Nutshell summary: People in pain have spines that function differently than those not in pain. Many treatments can influence pain. The spine stability model of low back pain does not explain how people have pain and takes an overly mechanical view of the pain experience. No test has ever shown that a spine is unstable or how “increasing stability” would lead to a decrease in pain. Thinking that our spines need more stability or control may be the completely wrong path in explaining how people have pain or how our exercises help them. Our treatment “corrections” occur not via one specific “corrective” mechanism (e.g. improving stability) but rather through global non-specific mechanisms that our better explained by our understanding of pain neuroscience. Making the shift from believing that “stability” is the issue with pain can thus free up to choose completely different exercise programs. Exercise and treatment prescription thus become simpler. We have preliminary evidence to support this view with the clinical studies that show benefits with the various exercise conditioning programs that train different schools of thought on stability or the just as effective programs that completely ignore any concepts of stability.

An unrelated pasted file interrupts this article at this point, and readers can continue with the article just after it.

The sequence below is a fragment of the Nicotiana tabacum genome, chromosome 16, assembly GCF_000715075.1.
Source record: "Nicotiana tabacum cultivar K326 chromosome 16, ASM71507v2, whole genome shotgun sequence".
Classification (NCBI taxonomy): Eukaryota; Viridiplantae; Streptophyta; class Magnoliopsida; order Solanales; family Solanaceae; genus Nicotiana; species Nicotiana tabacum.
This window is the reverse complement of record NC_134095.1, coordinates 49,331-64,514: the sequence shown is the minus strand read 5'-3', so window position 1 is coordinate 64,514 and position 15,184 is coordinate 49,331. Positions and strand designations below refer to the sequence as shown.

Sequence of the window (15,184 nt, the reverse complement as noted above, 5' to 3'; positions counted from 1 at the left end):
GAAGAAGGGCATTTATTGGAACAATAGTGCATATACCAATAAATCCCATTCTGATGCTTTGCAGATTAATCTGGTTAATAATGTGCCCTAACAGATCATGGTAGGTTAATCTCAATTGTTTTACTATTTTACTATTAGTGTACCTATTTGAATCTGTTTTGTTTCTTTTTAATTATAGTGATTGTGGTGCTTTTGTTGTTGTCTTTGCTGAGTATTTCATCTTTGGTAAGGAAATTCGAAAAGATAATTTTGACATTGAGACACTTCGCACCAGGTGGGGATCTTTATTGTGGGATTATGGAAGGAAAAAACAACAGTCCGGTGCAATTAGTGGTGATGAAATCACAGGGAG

You can justify strength training for runners via performance enhancement and injury prevention. Surprisingly, the evidence for performance enhancement is much stronger than injury prevention.
Clinical Decision Making in Running Form Interventions
Initially written for Medbridge Education
The purpose of this article is to highlight the clinical decision making process during kinematic running analyses – focusing on evaluating the kinematic risk factors for running injury and not kinetics.
Both predictive and correlational research attempts to identify kinematic variables that are associated with an individual’s future or current injury. Many of those being:
I am helping drum up enrollment for this great course in Toronto June 13-15, 2014. I am a fan of this approach and am looking forward to taking the course and hope to see a lot of people there.
I was one of the lecturers at Runner’s Connect Improving Running Form Course. The other speakers were excellent: Irene Davis, Pete Larson, Brian Heiderscheit, Matt Phillips and Jay Dicharry.
You can see the course at Runner’s Connect